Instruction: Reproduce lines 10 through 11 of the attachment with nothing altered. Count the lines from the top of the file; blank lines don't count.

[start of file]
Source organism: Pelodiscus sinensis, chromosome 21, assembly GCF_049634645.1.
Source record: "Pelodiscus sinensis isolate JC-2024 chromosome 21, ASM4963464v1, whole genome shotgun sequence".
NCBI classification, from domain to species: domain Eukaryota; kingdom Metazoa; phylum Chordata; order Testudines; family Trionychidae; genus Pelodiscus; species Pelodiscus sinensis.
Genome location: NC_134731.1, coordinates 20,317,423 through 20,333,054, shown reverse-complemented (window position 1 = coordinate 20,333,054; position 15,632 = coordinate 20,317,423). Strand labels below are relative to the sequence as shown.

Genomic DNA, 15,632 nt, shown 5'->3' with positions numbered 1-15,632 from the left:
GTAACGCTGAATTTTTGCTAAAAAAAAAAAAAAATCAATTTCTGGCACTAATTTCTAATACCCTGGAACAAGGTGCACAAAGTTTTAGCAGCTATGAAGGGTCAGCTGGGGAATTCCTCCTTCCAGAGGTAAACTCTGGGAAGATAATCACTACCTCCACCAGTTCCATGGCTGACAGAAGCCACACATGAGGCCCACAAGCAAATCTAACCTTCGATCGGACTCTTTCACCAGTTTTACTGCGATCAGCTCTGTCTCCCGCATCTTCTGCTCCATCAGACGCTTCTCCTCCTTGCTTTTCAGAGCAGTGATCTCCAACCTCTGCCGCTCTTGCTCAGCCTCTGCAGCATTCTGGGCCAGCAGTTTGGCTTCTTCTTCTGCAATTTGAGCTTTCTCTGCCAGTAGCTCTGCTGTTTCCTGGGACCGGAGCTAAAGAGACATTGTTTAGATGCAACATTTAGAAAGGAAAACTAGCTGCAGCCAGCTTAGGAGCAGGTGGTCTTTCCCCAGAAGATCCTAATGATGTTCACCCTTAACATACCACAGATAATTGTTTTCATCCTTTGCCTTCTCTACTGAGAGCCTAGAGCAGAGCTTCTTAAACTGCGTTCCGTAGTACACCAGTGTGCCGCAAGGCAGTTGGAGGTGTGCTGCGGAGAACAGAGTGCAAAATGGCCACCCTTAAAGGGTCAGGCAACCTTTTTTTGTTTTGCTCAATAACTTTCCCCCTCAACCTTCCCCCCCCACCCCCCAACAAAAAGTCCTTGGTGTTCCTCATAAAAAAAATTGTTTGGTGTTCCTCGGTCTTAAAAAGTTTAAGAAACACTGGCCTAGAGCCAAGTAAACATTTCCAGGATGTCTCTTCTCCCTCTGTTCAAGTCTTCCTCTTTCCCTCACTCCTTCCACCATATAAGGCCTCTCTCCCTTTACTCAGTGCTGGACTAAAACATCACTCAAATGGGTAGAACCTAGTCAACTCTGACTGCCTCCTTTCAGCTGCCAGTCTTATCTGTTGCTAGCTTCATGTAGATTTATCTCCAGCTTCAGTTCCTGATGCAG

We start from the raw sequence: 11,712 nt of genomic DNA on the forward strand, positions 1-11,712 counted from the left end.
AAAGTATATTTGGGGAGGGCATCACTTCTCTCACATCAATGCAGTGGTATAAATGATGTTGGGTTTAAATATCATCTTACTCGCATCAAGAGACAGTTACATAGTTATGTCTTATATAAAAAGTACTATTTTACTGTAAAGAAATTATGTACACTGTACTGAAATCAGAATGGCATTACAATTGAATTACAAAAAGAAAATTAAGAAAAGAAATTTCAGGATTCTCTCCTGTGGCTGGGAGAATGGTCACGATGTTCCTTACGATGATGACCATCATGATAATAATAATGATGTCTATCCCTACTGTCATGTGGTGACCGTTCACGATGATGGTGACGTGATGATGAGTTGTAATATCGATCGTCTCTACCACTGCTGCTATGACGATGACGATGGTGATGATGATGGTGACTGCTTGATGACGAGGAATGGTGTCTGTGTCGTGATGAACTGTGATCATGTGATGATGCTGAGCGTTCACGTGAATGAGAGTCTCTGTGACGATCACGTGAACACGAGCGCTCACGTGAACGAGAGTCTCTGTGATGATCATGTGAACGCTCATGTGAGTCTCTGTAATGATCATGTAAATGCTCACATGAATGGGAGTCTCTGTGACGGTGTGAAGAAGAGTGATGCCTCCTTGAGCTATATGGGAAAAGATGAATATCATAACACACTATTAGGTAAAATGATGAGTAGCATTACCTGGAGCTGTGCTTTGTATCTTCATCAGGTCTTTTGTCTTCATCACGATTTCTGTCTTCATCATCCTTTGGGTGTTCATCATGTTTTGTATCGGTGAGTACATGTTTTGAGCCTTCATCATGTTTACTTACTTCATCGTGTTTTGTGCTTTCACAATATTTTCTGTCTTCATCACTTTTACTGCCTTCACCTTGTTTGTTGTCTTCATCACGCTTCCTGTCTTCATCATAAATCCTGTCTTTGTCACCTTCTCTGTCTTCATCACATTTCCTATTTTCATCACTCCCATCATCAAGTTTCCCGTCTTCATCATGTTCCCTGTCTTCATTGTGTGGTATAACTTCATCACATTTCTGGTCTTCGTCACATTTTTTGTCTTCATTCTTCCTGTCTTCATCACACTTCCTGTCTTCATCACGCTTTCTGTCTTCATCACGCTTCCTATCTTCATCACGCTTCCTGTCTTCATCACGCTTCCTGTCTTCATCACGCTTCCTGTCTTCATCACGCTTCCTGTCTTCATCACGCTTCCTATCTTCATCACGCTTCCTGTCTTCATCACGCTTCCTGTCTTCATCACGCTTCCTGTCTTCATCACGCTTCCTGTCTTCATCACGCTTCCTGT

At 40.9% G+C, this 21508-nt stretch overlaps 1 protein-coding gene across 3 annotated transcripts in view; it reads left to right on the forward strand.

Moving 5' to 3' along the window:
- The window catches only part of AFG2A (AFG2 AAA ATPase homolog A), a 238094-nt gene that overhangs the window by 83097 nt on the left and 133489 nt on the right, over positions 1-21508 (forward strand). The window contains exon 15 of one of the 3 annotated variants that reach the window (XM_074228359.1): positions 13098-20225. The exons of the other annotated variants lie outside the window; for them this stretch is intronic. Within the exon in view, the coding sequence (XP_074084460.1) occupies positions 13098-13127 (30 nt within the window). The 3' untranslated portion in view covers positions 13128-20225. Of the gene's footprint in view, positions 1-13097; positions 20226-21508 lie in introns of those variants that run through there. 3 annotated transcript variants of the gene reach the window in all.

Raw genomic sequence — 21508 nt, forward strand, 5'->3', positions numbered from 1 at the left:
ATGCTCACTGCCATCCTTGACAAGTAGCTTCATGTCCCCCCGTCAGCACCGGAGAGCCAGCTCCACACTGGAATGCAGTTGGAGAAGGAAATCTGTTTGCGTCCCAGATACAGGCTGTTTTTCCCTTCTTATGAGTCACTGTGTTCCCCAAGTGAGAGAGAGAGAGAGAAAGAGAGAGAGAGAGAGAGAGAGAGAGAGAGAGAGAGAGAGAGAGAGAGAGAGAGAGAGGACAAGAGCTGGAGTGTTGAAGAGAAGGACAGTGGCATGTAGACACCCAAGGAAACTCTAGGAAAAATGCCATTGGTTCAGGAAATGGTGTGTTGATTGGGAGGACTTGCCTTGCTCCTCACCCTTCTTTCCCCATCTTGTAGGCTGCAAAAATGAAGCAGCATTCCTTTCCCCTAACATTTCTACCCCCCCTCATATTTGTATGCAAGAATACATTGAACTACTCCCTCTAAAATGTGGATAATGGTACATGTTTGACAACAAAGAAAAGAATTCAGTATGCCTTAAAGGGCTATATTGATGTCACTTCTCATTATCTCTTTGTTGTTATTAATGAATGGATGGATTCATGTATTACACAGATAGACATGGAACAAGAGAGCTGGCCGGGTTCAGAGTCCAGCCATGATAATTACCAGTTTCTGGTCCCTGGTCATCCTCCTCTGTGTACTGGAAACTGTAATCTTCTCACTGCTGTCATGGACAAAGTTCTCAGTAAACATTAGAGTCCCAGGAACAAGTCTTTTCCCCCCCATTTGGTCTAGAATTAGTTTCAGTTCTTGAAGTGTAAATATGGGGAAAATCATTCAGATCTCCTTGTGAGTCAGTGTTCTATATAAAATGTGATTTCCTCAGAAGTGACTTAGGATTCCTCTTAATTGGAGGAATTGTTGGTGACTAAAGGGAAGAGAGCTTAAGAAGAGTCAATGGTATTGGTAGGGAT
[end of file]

Moving 5' to 3' along the window:
- The window catches only part of AFG2A (AFG2 AAA ATPase homolog A), a 238094-nt gene that overhangs the window by 83097 nt on the left and 133489 nt on the right, over positions 1-21508 (forward strand). The window contains exon 15 of one of the 3 annotated variants that reach the window (XM_074228359.1): positions 13098-20225. The exons of the other annotated variants lie outside the window; for them this stretch is intronic. Within the exon in view, the coding sequence (XP_074084460.1) occupies positions 13098-13127 (30 nt within the window). The 3' untranslated portion in view covers positions 13128-20225. Of the gene's footprint in view, positions 1-13097; positions 20226-21508 lie in introns of those variants that run through there. 3 annotated transcript variants of the gene reach the window in all.